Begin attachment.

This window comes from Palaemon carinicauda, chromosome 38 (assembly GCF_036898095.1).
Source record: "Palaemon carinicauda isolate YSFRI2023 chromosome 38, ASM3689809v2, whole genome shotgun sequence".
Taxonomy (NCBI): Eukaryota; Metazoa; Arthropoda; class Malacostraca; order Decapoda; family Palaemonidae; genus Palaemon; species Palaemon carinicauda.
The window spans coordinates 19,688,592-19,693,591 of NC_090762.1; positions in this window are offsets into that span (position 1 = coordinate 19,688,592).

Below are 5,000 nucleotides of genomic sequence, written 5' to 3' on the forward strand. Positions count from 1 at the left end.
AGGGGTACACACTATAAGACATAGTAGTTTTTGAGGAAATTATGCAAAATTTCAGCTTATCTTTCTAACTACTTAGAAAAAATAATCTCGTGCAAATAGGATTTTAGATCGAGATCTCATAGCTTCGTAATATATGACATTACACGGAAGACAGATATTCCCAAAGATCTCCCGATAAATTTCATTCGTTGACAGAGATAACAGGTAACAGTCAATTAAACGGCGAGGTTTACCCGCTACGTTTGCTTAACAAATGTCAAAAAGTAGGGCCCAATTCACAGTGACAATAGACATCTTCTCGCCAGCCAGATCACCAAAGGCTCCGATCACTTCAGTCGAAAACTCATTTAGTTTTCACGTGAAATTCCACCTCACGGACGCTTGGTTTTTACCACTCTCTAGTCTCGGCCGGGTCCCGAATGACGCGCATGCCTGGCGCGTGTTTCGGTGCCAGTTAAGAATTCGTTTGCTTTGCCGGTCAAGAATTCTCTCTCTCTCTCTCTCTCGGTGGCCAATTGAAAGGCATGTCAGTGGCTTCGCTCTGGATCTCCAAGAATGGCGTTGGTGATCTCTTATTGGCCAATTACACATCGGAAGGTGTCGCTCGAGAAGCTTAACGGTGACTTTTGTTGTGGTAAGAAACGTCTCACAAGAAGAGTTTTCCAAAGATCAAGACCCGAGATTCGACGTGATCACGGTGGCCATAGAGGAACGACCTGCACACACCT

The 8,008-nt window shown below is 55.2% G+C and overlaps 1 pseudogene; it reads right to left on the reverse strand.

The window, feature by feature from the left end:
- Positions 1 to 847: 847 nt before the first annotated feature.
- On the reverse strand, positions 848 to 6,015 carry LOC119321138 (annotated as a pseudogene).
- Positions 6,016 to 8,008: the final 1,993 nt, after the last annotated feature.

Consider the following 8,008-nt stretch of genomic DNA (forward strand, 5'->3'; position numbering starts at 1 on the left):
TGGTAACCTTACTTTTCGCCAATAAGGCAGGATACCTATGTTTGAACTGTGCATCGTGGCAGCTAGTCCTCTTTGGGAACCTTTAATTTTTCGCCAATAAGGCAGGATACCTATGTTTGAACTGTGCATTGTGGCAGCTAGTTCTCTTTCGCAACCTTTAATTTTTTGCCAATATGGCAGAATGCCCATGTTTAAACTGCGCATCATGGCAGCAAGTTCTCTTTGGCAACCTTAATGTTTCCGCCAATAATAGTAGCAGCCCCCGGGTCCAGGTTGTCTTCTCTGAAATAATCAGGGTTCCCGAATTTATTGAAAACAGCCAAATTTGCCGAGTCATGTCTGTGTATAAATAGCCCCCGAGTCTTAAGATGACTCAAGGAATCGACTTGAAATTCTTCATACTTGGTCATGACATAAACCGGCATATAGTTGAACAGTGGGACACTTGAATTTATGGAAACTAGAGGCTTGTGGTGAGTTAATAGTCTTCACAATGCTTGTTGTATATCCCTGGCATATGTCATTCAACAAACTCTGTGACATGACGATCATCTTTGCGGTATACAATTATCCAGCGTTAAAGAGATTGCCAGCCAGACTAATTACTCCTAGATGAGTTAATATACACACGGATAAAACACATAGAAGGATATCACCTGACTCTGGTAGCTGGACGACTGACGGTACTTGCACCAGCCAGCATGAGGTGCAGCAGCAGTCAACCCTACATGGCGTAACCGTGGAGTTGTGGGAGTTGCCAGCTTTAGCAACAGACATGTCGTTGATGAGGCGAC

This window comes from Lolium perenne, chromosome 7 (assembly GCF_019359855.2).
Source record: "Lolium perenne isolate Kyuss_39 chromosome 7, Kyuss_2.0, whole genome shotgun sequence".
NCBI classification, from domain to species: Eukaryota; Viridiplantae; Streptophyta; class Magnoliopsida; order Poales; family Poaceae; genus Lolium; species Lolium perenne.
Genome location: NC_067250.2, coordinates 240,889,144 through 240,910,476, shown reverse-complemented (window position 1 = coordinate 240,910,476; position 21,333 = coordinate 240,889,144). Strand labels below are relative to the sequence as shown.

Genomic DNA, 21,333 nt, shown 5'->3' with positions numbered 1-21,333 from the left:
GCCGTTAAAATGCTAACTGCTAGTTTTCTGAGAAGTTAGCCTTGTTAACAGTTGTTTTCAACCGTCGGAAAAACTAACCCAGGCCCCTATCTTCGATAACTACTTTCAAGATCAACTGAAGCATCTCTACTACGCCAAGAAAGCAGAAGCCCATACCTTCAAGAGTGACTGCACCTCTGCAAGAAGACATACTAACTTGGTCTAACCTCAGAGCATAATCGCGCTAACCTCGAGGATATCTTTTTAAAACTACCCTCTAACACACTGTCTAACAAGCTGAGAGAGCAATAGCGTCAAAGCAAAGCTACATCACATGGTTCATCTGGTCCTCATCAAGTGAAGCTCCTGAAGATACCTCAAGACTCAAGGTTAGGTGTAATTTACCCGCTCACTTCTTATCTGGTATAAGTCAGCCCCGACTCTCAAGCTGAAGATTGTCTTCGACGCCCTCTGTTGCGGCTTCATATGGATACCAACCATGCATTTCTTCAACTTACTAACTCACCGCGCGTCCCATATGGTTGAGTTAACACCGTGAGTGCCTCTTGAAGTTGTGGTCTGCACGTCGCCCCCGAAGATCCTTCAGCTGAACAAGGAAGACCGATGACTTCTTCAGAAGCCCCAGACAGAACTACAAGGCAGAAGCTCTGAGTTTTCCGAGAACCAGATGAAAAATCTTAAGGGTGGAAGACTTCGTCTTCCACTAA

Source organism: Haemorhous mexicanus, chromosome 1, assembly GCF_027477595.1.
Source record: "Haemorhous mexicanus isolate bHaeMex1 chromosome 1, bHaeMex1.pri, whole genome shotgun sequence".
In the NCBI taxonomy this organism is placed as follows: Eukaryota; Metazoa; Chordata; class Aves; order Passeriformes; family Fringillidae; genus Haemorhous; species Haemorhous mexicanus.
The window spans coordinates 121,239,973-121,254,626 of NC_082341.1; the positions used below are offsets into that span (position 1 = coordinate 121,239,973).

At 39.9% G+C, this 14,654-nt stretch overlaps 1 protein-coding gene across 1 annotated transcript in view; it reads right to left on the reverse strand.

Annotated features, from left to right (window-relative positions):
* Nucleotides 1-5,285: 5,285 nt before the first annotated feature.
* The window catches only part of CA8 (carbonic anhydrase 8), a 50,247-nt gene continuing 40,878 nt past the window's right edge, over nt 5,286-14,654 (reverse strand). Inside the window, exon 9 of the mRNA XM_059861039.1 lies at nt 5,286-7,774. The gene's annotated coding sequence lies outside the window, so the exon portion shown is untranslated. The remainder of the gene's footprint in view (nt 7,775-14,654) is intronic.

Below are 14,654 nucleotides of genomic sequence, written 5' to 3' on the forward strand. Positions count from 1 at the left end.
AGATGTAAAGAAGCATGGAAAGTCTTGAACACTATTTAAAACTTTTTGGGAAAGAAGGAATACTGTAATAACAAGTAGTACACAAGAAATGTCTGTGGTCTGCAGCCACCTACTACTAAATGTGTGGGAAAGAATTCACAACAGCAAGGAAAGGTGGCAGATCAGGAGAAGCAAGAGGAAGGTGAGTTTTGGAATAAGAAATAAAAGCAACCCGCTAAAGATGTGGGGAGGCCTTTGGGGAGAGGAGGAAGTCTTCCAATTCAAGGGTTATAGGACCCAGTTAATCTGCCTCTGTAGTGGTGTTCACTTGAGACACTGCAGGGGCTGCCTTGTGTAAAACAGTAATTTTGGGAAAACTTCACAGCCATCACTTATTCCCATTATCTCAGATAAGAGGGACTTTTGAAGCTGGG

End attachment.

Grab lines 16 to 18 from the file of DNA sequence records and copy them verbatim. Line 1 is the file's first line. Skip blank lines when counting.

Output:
NCBI classification, from domain to species: Eukaryota; Viridiplantae; Streptophyta; class Magnoliopsida; order Poales; family Poaceae; genus Lolium; species Lolium perenne.
Genome location: NC_067250.2, coordinates 240,889,144 through 240,910,476, shown reverse-complemented (window position 1 = coordinate 240,910,476; position 21,333 = coordinate 240,889,144). Strand labels below are relative to the sequence as shown.

Genomic DNA, 21,333 nt, shown 5'->3' with positions numbered 1-21,333 from the left: